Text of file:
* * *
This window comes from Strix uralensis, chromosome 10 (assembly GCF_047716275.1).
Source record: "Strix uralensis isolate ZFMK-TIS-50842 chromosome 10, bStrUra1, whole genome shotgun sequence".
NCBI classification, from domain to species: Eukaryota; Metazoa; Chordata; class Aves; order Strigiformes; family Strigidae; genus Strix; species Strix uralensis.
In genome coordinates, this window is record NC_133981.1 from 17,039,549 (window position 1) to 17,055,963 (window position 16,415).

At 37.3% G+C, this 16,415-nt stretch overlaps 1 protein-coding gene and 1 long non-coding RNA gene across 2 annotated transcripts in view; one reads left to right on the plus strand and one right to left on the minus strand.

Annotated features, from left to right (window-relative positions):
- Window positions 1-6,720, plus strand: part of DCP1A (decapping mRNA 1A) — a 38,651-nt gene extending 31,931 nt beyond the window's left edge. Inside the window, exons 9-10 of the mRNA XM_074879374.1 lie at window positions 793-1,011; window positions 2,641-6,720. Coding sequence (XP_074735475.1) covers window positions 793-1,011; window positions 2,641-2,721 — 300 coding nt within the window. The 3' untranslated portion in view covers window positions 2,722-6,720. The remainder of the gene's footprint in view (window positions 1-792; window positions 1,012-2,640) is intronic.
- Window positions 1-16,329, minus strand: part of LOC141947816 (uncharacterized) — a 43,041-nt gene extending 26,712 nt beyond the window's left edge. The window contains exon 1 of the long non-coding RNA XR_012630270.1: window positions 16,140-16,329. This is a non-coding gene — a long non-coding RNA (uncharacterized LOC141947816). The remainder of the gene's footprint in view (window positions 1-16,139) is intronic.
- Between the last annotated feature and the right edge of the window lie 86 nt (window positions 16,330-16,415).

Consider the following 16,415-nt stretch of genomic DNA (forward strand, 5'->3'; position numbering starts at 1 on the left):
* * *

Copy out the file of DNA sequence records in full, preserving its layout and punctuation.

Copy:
This window comes from Strix uralensis, chromosome 10 (assembly GCF_047716275.1).
Source record: "Strix uralensis isolate ZFMK-TIS-50842 chromosome 10, bStrUra1, whole genome shotgun sequence".
NCBI classification, from domain to species: Eukaryota; Metazoa; Chordata; class Aves; order Strigiformes; family Strigidae; genus Strix; species Strix uralensis.
In genome coordinates, this window is record NC_133981.1 from 17,039,549 (window position 1) to 17,055,963 (window position 16,415).

At 37.3% G+C, this 16,415-nt stretch overlaps 1 protein-coding gene and 1 long non-coding RNA gene across 2 annotated transcripts in view; one reads left to right on the plus strand and one right to left on the minus strand.

Annotated features, from left to right (window-relative positions):
- Window positions 1-6,720, plus strand: part of DCP1A (decapping mRNA 1A) — a 38,651-nt gene extending 31,931 nt beyond the window's left edge. Inside the window, exons 9-10 of the mRNA XM_074879374.1 lie at window positions 793-1,011; window positions 2,641-6,720. Coding sequence (XP_074735475.1) covers window positions 793-1,011; window positions 2,641-2,721 — 300 coding nt within the window. The 3' untranslated portion in view covers window positions 2,722-6,720. The remainder of the gene's footprint in view (window positions 1-792; window positions 1,012-2,640) is intronic.
- Window positions 1-16,329, minus strand: part of LOC141947816 (uncharacterized) — a 43,041-nt gene extending 26,712 nt beyond the window's left edge. The window contains exon 1 of the long non-coding RNA XR_012630270.1: window positions 16,140-16,329. This is a non-coding gene — a long non-coding RNA (uncharacterized LOC141947816). The remainder of the gene's footprint in view (window positions 1-16,139) is intronic.
- Between the last annotated feature and the right edge of the window lie 86 nt (window positions 16,330-16,415).

Consider the following 16,415-nt stretch of genomic DNA (forward strand, 5'->3'; position numbering starts at 1 on the left):